In an advertisement in The Forward (May 10, 2002), Americans for Peace Now states: “Join those of us who support Israel and abhor terrorism, but disagree with the path that Prime Minister Sharon is taking . ... Israelis recognize settlements in the occupied territories as impediments to peace, and they are willing to evacuate all settlements from Gaza and locations near Palestinian population centers in the context of a peace agreement. Yet Prime Minister Sharon is unwilling to even discuss the evacuation of settlements. Meanwhile the lives of Israeli soldiers are being put at risk and hundreds of millions of dollars in the Israeli budget are being wasted each year just to support the settlement movement. ... Enough of the violence and bloodshed, and enough of dead-end policies that only produce more of the same.”  

New York Times columnist Frank Rich, discussing the April rally in Washington, writes (May 11, 2002): “That Paul Wolfowitz, of all Americans in public life, would be vilified for stating the obvious, was a sign, to me anyway, that justifiable rage and horror at Palestinian terrorism is, in some American Jewish quarters, boiling over into something less justifiable. Nor is the heckling of Mr. Wolfowitz the only sign. Earlier in April a Jewish couple in Brooklyn had to flee New York to escape death threats because their son, Adam Shapiro, had gained notoriety as a humanitarian worker among the Palestinians in Ramallah ... However understandable the rage, it gives me pause when it starts to consume some of Judaism’s fundamental values.”  

Writing in The Forward (May 10, 2002) Meredith Tax, author of Rivington Street and a member of the advisory committee of Brit Tzedek v’Shalom/Jewish Alliance for Peace and Justice, argues that there is a “second religion” that many American Jews are practicing: “Unlike the historical Judaism, the second religion practiced by American Jews is one of death and resurrection: Jewish martyrdom in the Holocaust is redeemed by Jewish resurrection in the State of Israel. Its central watchword is ‘never again,’ a slogan of terrible ambiguity -does it mean that we should make sure such horror never happens again to anyone, or that we should get our enemies before they get us?”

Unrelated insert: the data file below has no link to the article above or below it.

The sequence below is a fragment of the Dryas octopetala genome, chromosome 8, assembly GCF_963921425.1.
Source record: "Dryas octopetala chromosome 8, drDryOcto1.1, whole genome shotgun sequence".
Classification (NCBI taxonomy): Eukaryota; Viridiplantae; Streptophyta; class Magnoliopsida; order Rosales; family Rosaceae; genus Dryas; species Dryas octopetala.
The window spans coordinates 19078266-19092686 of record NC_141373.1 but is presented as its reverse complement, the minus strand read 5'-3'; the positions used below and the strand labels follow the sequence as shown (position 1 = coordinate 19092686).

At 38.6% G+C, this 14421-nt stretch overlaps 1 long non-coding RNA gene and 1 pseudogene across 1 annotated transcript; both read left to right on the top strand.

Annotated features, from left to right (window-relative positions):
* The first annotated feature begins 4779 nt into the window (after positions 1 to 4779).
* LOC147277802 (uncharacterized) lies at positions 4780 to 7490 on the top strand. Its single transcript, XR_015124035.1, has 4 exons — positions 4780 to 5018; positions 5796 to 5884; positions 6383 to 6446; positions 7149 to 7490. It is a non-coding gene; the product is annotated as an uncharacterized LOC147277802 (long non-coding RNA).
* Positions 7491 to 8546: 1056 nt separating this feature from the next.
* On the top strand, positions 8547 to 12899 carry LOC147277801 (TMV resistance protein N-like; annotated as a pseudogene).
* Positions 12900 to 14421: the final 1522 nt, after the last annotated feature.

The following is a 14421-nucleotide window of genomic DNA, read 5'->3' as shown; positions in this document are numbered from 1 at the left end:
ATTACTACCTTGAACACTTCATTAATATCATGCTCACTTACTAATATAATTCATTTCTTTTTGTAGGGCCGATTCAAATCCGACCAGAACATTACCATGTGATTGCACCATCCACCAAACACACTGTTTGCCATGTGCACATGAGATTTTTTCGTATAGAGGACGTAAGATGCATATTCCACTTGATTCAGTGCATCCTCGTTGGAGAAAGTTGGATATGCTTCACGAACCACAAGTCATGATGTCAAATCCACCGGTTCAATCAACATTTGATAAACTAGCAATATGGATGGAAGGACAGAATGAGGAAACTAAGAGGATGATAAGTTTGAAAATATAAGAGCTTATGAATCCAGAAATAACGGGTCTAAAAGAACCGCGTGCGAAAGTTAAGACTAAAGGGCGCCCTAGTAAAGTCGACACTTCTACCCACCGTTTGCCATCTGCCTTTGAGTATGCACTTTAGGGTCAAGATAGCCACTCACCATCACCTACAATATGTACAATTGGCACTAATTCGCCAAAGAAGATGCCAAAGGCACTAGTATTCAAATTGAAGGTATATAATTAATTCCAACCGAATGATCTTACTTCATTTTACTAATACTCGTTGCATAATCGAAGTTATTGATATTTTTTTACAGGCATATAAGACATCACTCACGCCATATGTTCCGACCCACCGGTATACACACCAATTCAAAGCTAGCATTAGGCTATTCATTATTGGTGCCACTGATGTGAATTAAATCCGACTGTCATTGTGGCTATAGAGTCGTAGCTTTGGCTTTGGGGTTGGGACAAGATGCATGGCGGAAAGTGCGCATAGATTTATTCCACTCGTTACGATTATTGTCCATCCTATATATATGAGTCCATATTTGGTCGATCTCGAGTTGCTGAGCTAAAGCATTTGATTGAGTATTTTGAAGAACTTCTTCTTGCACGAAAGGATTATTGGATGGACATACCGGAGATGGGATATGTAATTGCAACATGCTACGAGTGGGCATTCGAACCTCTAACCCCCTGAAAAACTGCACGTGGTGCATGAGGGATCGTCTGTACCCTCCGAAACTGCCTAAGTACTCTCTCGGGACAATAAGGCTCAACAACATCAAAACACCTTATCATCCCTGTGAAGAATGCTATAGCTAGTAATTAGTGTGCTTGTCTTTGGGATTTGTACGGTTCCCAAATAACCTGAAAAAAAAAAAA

In Tax’s view, “Whatever one might say about this second religion, it is certainly not Judaism. Making a god out of a state looks a lot like idolatry. Worshipping the land, to the point where justice and human lives are insignificant next to ‘facts on the ground’ and a dream of a Greater Israel - isn’t this what the prophets sought to end when they cast down the standing stones? The God of Moses was not a god of land rights but a ‘god of way,’ with a mobile sanctuary. ... It is time to cast down these idols, stop exalting militarism and revenge, and return to ‘That which is hateful to you, do not do to your neighbor.’ Only through justice can we remain true to ourselves. Only through justice can we find peace. ...”  

Columnist Richard Cohen, writing in The Washington Post (May 9, 2002), expresses the view that, “In a sense, Sharon has left the only war that matters in the long run. In the U.S. and Europe, Israel has suffered a public relations debacle. Its leader seems intransigent; the Palestinians pose as innocent victims. The gullible ... rally for the corrupt Arafat - and the American Jewish community ... has lost any ability to distinguish between Israel and its current leadership. It embraces failure as if it were success itself.”

< return to article list
© 2010 The American Council For Judaism.